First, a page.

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September 19, 2012

The Kids Grow Up

by Franz Patrick


Kids Grow Up, The (2009)
★★ / ★★★★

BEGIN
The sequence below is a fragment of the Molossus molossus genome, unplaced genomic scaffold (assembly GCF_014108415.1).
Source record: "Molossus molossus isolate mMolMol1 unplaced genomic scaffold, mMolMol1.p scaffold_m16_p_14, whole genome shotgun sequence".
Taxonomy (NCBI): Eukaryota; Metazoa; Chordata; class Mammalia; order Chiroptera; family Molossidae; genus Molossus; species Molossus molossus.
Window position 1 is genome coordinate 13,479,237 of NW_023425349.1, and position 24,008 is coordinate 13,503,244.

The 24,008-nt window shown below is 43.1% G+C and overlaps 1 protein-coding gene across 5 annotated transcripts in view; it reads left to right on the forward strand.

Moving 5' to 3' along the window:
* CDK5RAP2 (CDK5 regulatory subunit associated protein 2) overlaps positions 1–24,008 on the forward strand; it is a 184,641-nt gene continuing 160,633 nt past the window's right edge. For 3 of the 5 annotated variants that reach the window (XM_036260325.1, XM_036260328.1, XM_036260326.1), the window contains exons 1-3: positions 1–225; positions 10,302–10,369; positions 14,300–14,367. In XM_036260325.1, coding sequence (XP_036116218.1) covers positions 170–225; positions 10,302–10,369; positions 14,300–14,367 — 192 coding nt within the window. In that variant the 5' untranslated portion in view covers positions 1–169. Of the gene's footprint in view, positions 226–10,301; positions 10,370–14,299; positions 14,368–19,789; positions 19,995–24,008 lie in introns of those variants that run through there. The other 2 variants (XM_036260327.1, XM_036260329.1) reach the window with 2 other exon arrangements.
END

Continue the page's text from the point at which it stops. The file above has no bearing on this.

Doug Block assembled family videos he recorded over the years and painted a portrait of Lucy’s childhood, his only daughter, up until she left home to attend college. Block’s attachment to her daughter was explained by his determination to become a different type of father than his own. Instead of being emotionally distant and avoiding important conversations, Block continuously tried to be more hands-on and unafraid to ask questions about what was going on in Lucy’s mind. Since the university I chose to attend after high school was far from home, I was able to appreciate specific moments in “The Kids Grow Up.” For instance, when Lucy and her parents said their goodbyes outside the dormitory, I knew exactly how Lucy must have felt. The combination of excitement, sadness, and fear was almost too much for her, but she tried to put on a brave face because she was aware that this change of living arrangement was a part of growing up. But the film wasn’t just about Lucy going off to college. It was also focused on Doug’s fear of letting go. That fear was best explored when his wife, who suffered from major depression, explained the difference between love and attachment and suggested that perhaps Doug leaned toward the latter at times. She offered a specific insight about what it meant to be a loving parent which I found so interesting and comforting, I wished she was in front of the lens more often. Sometimes I wondered whether it was unhealthy for the camera to be on Lucy all the time. There was even a scene in which Doug admitted that he was “all ears” when Lucy and her boyfriend were behind closed doors. I wouldn’t want to be videotaped if I was engaging in something personal. Ethics entered the equation but it wasn’t fully explored. Lucy brought up the issue of privacy and the divide between recording and experiencing. I was surprised she was able to talk about in a relatively calm demeanor in order to get across her specific point of view about the matter. She was consistently interesting to watch because there was a certain maturity about her. However, I found the picture highly repetitive. The ideas would have been more focused if it had been limited to just over an hour. “What do you want to be when you grow up?” was a question asked about ten times. After the third time, I understood the point: Block still saw his daughter as a child. The last shot should have been Lucy entering her dorm. The last ten minutes felt like a completely different film, the one about the strained relationship between Doug and his father. It wasn’t necessary. By adapting a too personal of a narrative, “The Kids Grow Up” lost some of its power in terms of its message and universality. What it should have done was say what needed to be said without resulting to insular sentimentality.

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